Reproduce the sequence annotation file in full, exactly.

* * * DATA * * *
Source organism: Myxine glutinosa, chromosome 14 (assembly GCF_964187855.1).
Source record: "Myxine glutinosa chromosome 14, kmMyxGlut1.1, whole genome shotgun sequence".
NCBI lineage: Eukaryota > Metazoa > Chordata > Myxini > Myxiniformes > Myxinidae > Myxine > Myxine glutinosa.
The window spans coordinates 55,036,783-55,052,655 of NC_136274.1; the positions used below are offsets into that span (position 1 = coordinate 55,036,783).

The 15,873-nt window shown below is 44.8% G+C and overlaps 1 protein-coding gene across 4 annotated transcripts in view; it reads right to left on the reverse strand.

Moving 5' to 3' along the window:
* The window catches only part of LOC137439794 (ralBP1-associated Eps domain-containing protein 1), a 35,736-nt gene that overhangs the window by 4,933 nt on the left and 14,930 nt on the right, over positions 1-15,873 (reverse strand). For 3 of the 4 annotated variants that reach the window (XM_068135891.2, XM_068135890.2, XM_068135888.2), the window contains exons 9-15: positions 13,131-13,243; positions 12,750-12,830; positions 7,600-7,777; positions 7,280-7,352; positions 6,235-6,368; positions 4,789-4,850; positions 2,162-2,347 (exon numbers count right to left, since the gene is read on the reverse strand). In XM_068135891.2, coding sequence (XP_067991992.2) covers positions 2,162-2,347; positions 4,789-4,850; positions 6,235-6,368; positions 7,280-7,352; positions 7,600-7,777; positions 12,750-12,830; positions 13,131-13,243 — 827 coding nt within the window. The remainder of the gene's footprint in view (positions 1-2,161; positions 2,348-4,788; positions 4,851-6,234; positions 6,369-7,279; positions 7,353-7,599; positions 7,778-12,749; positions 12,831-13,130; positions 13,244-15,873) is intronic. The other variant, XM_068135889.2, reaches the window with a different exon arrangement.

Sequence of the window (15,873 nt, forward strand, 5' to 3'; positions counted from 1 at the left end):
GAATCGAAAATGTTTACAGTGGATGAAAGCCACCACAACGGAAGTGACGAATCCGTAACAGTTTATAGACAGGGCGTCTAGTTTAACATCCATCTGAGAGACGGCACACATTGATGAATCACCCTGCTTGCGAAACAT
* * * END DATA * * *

Source organism: Myxine glutinosa, chromosome 14 (assembly GCF_964187855.1).
Source record: "Myxine glutinosa chromosome 14, kmMyxGlut1.1, whole genome shotgun sequence".
NCBI lineage: Eukaryota > Metazoa > Chordata > Myxini > Myxiniformes > Myxinidae > Myxine > Myxine glutinosa.
The window spans coordinates 55,036,783-55,052,655 of NC_136274.1; the positions used below are offsets into that span (position 1 = coordinate 55,036,783).

The 15,873-nt window shown below is 44.8% G+C and overlaps 1 protein-coding gene across 4 annotated transcripts in view; it reads right to left on the reverse strand.

Moving 5' to 3' along the window:
* The window catches only part of LOC137439794 (ralBP1-associated Eps domain-containing protein 1), a 35,736-nt gene that overhangs the window by 4,933 nt on the left and 14,930 nt on the right, over positions 1-15,873 (reverse strand). For 3 of the 4 annotated variants that reach the window (XM_068135891.2, XM_068135890.2, XM_068135888.2), the window contains exons 9-15: positions 13,131-13,243; positions 12,750-12,830; positions 7,600-7,777; positions 7,280-7,352; positions 6,235-6,368; positions 4,789-4,850; positions 2,162-2,347 (exon numbers count right to left, since the gene is read on the reverse strand). In XM_068135891.2, coding sequence (XP_067991992.2) covers positions 2,162-2,347; positions 4,789-4,850; positions 6,235-6,368; positions 7,280-7,352; positions 7,600-7,777; positions 12,750-12,830; positions 13,131-13,243 — 827 coding nt within the window. The remainder of the gene's footprint in view (positions 1-2,161; positions 2,348-4,788; positions 4,851-6,234; positions 6,369-7,279; positions 7,353-7,599; positions 7,778-12,749; positions 12,831-13,130; positions 13,244-15,873) is intronic. The other variant, XM_068135889.2, reaches the window with a different exon arrangement.

Sequence of the window (15,873 nt, forward strand, 5' to 3'; positions counted from 1 at the left end):
GAATCGAAAATGTTTACAGTGGATGAAAGCCACCACAACGGAAGTGACGAATCCGTAACAGTTTATAGACAGGGCGTCTAGTTTAACATCCATCTGAGAGACGGCACACATTGATGAATCACCCTGCTTGCGAAACAT